Sunday, May 6, 2018

LEAN and Quality: Corrective Action or A3?

A question I am often asked is whether it is preferable to keep much of our quality management system (QMS) separate from our continuous improvement process or "lean".

For those of you who read this blog religiously, you will remember that I often refer to customer complaints as the single best opportunity for organizational learning. The A3 process, and especially "Yokoten" (the A3 "closing") is designed specifically to give everyone short, continuous  bursts of organizational learning. In the book "The Fifth Discipline", author Peter Senge describes organizational learning as the fifth discipline. The more people can learn about the "whole" (instead of merely their own area of expertise) the better.

I love to think of customer complaints, and any problem we face as an organization as tuition. Often there is a steep cost for learning. (anyone pay college tuition lately?). Nothing is more frustrating than paying tuition over and over for the same course!!

Way too often I see the quality department as a silo in many companies. Too many well-intentioned quality managers keep quality problems isolated and hidden. Complaints and complaint resolution are reduced to a pencil pushing exercise on forms that go in a drawer or on the computer to satisfy various ISO business standards, and NO REAL systematic, steady organizational learning occurs.

If you find yourself paying tuition over and over and over for the same course (not learning from our mistakes or not getting to root cause), then it is probably time to inject some real energy into your quality system by using A3 to do CAPA (Corrective and Preventative Action) especially if you have worked to develop a strong, steady, continuous spirit of kaizen in your business.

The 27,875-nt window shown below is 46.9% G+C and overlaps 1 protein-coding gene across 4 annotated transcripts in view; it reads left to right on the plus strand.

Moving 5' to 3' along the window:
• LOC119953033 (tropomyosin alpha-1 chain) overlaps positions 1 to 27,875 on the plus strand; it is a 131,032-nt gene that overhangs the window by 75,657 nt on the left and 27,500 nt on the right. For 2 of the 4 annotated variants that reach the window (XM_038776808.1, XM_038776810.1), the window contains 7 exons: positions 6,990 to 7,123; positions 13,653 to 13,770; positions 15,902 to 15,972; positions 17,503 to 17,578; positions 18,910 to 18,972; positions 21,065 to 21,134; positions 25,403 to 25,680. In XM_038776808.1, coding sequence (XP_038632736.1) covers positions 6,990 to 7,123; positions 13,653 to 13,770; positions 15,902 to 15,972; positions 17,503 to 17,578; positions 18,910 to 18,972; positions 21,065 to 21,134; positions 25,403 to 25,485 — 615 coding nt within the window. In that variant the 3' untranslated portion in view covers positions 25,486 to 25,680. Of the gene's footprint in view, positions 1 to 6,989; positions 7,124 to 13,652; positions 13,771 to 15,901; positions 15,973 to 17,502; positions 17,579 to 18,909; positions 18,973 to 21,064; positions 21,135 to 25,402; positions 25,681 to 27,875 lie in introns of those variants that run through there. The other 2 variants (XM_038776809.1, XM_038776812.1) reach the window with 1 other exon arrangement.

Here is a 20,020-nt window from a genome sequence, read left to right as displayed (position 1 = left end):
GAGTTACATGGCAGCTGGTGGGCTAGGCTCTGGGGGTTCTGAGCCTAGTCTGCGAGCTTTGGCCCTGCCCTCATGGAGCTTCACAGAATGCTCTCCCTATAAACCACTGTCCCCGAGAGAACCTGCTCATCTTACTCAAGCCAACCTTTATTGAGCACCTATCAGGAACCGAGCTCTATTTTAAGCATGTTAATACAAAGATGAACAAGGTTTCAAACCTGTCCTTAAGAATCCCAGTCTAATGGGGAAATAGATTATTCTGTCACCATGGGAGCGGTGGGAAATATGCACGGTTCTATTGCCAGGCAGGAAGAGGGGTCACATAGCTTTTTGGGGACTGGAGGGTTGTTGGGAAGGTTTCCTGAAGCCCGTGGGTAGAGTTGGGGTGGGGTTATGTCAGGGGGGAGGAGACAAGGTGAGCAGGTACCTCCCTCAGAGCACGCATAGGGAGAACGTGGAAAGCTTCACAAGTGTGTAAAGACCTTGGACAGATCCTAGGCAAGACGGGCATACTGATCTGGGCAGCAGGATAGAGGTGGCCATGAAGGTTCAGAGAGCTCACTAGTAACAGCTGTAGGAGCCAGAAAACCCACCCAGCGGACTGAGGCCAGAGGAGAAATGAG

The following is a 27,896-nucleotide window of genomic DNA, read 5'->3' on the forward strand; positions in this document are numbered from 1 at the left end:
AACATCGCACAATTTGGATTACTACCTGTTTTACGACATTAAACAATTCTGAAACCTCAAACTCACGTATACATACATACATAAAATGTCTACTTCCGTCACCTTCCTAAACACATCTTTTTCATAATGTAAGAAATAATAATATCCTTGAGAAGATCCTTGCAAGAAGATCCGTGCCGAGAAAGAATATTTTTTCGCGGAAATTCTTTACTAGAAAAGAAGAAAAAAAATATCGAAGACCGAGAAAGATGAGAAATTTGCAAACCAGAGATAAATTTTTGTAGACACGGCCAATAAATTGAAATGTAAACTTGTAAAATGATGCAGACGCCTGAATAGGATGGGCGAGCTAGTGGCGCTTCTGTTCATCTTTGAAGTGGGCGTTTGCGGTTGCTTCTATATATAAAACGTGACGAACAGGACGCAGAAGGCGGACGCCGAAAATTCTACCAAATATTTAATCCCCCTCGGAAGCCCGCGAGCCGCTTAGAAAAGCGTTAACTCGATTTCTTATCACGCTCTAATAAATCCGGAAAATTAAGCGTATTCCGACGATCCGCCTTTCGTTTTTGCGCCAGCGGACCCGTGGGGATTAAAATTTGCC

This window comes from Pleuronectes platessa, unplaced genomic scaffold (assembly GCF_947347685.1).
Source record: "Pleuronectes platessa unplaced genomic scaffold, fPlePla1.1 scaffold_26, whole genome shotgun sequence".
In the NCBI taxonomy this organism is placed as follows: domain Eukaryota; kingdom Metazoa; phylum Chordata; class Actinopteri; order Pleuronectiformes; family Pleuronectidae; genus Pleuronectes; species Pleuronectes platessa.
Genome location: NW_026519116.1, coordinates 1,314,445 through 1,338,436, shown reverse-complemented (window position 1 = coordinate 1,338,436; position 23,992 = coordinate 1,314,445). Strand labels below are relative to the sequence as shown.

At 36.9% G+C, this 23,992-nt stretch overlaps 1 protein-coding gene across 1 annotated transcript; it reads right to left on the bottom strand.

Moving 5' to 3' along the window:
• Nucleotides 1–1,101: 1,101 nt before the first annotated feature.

The 4 fundamental principles of the Toyota Production System are:
  1. Make decisions based on a long term philosophy, not on short-term financial goals;
  2. Continuously develop your people and partners;
  3. Believe (and demonstrate) that the right process will produce the right result; and
  4. Make your problems visible and the basis for your organizational learning. 
By integrating your quality management system with your A3 process, you are working at least 2 of the 4 fundamental principles. If CAPA is pencil-pushing, you are working on none.

Doing CAPA properly means getting to root cause. Root cause analysis is a team is almost impossible to do solo. An A3 team of 3-5 people is perfect for root cause analysis. Doing CAPA properly means going through plan, do, check, act (PDCA). PDCA is not meant to be done alone. Another term for doing PDCA alone is "jumping to solutions".  The boxes on the A3 form are designed to be done in order in the sequence of PDCA!  

At my own company, quality issues went on the A3 board and were required to close in 5 work days. A 3-5 person team was formed where quality was working hand in hand with operations, shipping, a salesperson, sometimes even with the customer. The closing was all about all of us getting smarter and working to become experts in our business. 

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